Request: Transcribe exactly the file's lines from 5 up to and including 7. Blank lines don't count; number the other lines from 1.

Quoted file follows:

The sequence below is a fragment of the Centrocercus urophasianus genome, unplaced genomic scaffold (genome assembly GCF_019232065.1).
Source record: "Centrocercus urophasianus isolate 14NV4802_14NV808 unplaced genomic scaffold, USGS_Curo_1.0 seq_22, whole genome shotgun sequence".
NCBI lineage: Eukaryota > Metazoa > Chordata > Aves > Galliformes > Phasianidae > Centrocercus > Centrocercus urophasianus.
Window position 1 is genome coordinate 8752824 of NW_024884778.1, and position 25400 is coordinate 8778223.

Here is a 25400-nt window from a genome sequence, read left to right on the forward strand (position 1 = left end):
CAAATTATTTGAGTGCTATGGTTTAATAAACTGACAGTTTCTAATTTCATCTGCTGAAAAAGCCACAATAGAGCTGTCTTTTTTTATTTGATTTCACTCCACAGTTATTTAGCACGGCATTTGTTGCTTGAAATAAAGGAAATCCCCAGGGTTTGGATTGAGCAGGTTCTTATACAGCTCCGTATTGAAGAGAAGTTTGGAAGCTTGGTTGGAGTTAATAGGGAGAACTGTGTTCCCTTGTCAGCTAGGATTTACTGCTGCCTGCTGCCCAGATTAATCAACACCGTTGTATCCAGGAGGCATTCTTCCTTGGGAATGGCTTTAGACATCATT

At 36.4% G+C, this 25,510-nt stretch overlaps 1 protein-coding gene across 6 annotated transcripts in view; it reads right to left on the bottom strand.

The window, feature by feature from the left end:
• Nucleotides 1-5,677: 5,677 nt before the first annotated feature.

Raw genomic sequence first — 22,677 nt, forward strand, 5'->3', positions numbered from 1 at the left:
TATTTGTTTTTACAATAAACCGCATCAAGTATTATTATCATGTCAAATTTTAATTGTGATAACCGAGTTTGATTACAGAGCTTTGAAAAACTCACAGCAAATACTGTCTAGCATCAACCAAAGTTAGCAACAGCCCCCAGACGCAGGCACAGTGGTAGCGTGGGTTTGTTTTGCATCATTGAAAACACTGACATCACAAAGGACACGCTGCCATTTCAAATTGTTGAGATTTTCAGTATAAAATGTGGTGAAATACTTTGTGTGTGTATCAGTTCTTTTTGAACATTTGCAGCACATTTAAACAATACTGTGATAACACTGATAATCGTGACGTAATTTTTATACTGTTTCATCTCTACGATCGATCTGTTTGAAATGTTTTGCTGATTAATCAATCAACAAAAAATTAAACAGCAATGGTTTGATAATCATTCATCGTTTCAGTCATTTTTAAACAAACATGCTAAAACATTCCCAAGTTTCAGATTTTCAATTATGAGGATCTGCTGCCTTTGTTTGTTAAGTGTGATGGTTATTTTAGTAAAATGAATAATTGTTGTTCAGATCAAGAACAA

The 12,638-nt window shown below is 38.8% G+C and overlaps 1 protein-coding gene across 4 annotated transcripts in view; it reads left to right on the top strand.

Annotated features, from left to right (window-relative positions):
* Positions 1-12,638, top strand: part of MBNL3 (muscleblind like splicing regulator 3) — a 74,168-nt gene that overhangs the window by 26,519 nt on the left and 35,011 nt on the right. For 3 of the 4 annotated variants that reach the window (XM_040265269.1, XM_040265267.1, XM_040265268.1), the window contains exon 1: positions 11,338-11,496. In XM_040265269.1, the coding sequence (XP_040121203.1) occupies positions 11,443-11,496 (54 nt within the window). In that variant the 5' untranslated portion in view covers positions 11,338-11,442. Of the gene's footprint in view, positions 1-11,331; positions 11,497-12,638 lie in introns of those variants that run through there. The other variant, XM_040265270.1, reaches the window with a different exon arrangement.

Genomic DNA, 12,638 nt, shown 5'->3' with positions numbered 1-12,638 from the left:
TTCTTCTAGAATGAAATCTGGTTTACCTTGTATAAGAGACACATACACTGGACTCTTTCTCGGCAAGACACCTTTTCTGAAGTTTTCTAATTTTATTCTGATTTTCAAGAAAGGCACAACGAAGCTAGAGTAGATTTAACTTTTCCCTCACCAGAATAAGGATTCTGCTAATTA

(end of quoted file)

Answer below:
Here is a 25400-nt window from a genome sequence, read left to right on the forward strand (position 1 = left end):
CAAATTATTTGAGTGCTATGGTTTAATAAACTGACAGTTTCTAATTTCATCTGCTGAAAAAGCCACAATAGAGCTGTCTTTTTTTATTTGATTTCACTCCACAGTTATTTAGCACGGCATTTGTTGCTTGAAATAAAGGAAATCCCCAGGGTTTGGATTGAGCAGGTTCTTATACAGCTCCGTATTGAAGAGAAGTTTGGAAGCTTGGTTGGAGTTAATAGGGAGAACTGTGTTCCCTTGTCAGCTAGGATTTACTGCTGCCTGCTGCCCAGATTAATCAACACCGTTGTATCCAGGAGGCATTCTTCCTTGGGAATGGCTTTAGACATCATT

At 36.4% G+C, this 25,510-nt stretch overlaps 1 protein-coding gene across 6 annotated transcripts in view; it reads right to left on the bottom strand.